Apartment vacancies decline from historic highs

A little less than a year after some of the highest apartment vacancy rates on record in the Truckee Meadows almost 11 percent in Reno-Sparks the overall apartment vacancy rate showed significant improvement in the first quarter.

The area's overall vacancy rate dipped to 7.8 percent in the first three months of the year, says a market-tracking report compiled by Johnson-Perkins & Associates, a real estate appraisal firm in Reno. The report tracks properties with 80 or more units.

Scott Griffin, senior appraiser with Johnson-Perkins, says the July 2009 vacancy rate of 10.93 percent was the highest on record. But the downward trend was sparked by concessions such as a month of free rent, reduced deposits and reduced monthly rents with a 12-month lease, as well as absorption in the shadow market homes made available for rent.

"In a really strong market, we usually have 50 to 60 percent of properties offering concessions," Griffin says. "In our last survey of 71 apartments, 92 percent of them were offering concessions."

Another factor pushing down regional apartment vacancy rates, says Floyd Rowley, an investment and multi-family specialist with Colliers International, is strong absorption of three-bedroom, two-bathroom units in certain suburban markets.

Leasing for larger apartment units has been strong in developments such as Caviata at Kiley Ranch in Sparks and the Resort at Tanamera in South Meadows, spurred by former homeowners who lost their homes to foreclosure but desired to stay close to their former neighborhoods.

"In bedroom communities, the vacancy for three bedrooms was virtually zero," Rowley says. "The common theme is that most (renters) are families, and that they had left the homes they originally lived in and moved into three-bedroom apartments. They lost their homes but wanted to stay in the same school district and keep the same friends for their kids."

Overall, the vacancy rate for three-bedroom, two-bath units stands at 10.1 percent, a decline of 3 percent since July of 2009. Average rental prices are $1,128, the Johnson-Perkins report says.

"Three bedrooms traditionally have the highest vacancy, and in the good old days everyone saved up to buy house," Rowley says. "In our market today, even though the overall vacancy is under 8 percent, in certain suburban submarkets the vacancy is much lower."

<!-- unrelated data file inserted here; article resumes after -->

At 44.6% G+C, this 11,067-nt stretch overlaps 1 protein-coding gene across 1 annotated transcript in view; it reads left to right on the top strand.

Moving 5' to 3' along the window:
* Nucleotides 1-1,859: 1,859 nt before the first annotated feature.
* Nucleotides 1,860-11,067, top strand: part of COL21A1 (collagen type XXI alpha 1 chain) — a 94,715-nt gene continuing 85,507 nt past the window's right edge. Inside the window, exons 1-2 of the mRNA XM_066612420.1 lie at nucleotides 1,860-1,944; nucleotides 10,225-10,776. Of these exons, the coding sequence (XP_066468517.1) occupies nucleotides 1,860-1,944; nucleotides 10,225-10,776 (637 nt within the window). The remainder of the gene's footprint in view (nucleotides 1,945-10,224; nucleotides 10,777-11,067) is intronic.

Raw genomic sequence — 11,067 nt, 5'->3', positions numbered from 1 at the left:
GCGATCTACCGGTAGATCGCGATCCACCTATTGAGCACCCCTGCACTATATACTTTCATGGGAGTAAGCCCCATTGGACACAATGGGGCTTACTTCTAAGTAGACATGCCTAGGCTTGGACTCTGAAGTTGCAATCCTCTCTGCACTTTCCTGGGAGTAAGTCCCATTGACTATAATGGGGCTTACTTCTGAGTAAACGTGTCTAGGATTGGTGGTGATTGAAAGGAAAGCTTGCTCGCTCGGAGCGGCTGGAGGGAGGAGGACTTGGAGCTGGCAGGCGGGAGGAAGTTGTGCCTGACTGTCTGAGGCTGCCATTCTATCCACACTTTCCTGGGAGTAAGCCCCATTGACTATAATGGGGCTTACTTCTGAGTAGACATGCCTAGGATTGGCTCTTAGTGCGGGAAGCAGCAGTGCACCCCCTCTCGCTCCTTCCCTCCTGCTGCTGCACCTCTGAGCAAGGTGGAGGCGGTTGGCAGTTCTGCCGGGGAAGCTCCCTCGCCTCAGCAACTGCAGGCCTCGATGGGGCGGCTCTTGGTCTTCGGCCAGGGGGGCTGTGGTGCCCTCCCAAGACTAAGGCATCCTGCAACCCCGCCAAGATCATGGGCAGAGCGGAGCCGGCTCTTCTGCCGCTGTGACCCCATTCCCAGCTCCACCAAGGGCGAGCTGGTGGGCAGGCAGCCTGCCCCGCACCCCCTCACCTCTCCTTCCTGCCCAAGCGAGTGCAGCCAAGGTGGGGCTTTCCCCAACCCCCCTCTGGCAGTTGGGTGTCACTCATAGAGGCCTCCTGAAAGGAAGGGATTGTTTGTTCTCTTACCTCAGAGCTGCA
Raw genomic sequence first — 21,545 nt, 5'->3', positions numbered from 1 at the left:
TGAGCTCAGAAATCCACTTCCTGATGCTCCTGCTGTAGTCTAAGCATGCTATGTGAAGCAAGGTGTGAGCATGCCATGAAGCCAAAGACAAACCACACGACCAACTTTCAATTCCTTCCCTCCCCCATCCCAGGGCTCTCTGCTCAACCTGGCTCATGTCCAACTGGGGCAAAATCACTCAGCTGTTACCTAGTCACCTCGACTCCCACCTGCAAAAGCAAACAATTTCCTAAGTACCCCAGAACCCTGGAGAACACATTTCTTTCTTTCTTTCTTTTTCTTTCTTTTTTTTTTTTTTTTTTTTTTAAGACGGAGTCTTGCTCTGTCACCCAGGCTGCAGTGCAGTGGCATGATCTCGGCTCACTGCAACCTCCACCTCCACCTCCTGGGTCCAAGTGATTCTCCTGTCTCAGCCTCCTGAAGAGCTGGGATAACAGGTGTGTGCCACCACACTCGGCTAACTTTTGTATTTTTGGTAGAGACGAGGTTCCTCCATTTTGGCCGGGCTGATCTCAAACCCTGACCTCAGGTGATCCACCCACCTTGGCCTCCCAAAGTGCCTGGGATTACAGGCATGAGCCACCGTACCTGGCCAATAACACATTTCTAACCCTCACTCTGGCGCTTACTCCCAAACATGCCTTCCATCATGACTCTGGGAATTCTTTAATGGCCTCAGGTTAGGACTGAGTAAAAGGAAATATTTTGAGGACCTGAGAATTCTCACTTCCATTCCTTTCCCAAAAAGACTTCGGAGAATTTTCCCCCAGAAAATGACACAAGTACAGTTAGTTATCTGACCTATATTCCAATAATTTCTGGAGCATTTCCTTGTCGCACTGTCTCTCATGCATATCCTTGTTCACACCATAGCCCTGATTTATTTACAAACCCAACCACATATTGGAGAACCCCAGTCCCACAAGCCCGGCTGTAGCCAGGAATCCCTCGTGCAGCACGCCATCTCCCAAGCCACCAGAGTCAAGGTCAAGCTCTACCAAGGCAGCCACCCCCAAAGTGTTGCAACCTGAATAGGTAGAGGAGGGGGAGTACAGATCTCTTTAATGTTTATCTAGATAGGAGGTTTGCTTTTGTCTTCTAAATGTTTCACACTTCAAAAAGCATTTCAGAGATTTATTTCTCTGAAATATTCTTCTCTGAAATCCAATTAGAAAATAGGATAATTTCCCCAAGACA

Len Ramos, first vice president of the multi-family group with CB Richard Ellis, says all units except studios improved in occupancy and rental rate in the first quarter, primarily because owners and managers adjusted to current market conditions.

As regional job losses increased, owners and managers were caught unprepared for a huge loss in occupancy due to loss of jobs, Ramos says, and they didn't move quickly enough to lower rents and increase concessions.

"Once they did figure it out, the target became to achieve occupancy at whatever highest level they could," Ramos says.

Ramos says rents and occupancy in apartment communities appear to have stabilized.

"We are not seeing an increase in vacancy," he says. "We were bumping along the bottom; now we have hit bottom.

"We have achieved some degree of stabilization with occupancy, but it has not solidified. We need to see another quarter or two, and I think that will take the rest of the year."

As properties stabilize and rent roles increase, it may be a signal for the investment community to jump back into the fray. Investment interest in apartment units has been almost nonexistent due to declining property values as high vacancy rates eroded properties' net worth.

"It will lead to more sales eventually," Ramos says.

An interesting paradigm shift in apartment investment, Ramos adds, is the fact that investors no longer factor in growth in potential purchases. Due to declining values and occupancy, investors only can use current rent roles in the financial makeup of their purchases one of the main factors in curtailing sales because it led to significantly higher capitalization requirements.


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